What does the change mean? Employers hiring foreign nationals must obtain authorization from the public employment service and the Guinean Agency for the Promotion of Employment (AGUIPE) and submit an Africanization plan that sets out the employer’s steps to train Guinean nationals for jobs held by foreign workers.
Implementation time frame: Immediate. Companies currently employing foreign workers who were hired before the new rule was adopted will have 90 days to submit Africanization plans.
Visas/permits affected: Work permits.
Who is affected: Companies hiring foreign nationals. Nationals of ECOWAS member states are not affected.
Impact on processing times: The requirement that employers submit an Africanization plan may lengthen the overall process.
Business impact: The measures seek to protect the local work force and make sure employers have plans to transition skills to Guinean workers.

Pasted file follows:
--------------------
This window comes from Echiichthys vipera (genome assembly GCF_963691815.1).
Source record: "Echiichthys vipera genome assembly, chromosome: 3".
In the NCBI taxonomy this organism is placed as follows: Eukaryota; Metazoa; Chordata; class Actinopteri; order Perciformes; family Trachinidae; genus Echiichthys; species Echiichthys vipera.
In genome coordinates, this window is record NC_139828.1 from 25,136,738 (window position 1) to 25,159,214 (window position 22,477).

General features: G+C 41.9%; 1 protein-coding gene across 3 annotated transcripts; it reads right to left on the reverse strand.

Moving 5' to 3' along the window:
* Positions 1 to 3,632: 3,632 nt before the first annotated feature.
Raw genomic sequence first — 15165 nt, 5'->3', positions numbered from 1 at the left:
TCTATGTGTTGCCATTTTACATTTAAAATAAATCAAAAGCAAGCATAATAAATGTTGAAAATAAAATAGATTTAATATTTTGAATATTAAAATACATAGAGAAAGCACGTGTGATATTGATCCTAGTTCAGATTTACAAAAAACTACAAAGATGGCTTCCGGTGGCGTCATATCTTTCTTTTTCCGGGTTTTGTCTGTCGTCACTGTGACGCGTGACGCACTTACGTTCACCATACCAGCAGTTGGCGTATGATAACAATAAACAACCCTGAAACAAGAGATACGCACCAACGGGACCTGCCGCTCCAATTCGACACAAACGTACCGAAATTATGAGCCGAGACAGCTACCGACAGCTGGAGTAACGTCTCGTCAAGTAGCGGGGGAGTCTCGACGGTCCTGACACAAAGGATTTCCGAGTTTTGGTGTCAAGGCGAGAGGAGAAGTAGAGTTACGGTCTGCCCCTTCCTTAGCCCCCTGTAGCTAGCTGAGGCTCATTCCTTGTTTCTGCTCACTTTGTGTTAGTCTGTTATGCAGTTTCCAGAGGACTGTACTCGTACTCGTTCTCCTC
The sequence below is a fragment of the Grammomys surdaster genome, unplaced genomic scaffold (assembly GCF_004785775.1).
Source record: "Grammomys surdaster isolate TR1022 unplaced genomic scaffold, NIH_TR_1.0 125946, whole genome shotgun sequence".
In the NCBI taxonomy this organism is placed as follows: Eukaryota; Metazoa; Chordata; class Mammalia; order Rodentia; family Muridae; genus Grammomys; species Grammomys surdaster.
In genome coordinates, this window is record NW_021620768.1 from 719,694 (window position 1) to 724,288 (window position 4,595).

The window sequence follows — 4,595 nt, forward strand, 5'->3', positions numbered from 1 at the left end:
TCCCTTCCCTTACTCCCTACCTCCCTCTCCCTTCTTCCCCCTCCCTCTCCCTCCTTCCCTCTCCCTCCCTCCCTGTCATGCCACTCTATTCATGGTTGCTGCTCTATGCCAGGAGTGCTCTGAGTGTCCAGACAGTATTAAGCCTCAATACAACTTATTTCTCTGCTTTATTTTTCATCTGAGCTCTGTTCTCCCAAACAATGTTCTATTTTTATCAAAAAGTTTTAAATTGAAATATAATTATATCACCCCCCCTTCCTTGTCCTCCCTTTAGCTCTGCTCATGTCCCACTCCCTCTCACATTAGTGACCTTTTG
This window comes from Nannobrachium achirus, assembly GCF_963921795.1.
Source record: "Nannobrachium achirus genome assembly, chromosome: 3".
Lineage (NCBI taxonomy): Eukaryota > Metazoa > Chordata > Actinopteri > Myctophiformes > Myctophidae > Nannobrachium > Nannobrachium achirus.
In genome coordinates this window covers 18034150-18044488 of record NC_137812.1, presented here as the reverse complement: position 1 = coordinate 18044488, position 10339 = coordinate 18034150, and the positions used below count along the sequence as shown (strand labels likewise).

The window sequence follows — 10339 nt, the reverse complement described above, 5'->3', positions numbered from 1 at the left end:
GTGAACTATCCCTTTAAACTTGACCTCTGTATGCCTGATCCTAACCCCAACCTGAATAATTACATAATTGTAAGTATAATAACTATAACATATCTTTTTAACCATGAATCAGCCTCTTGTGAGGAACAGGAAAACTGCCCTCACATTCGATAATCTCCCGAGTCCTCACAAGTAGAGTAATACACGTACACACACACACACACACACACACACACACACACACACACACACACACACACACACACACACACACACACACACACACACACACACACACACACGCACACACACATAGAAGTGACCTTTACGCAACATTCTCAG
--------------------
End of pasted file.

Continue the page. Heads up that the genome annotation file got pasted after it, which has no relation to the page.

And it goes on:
Next steps: Companies with foreign staff holding supervisory and senior executive roles should prepare their Africanization plans. Companies already employing foreign nationals must submit the plans within the 90-day deadline. Companies applying for work permits must submit the plan with their applications.
Background: According to a ministerial order on regulating foreign labor, employers must submit Africanization plans to train Guinean nationals for jobs held by foreigners. Plans must be executed within two years for supervisory positions and four years for senior executives. AGUIPE will review the plans before issuing work permits.
In other changes, the government has increased the annual duty that employers must pay each year on work permits from US$300 to US$1,000 and has issued a list of protected jobs that may only be occupied by Guinean nationals. The list includes jobs in manufacturing, maintenance and repair, transport, construction, agriculture and others.
BAL Analysis: Employers should be aware of the new requirements to put in place training and transition programs. To avoid potential delays in processing, companies should make their Africanization plans available as soon as possible.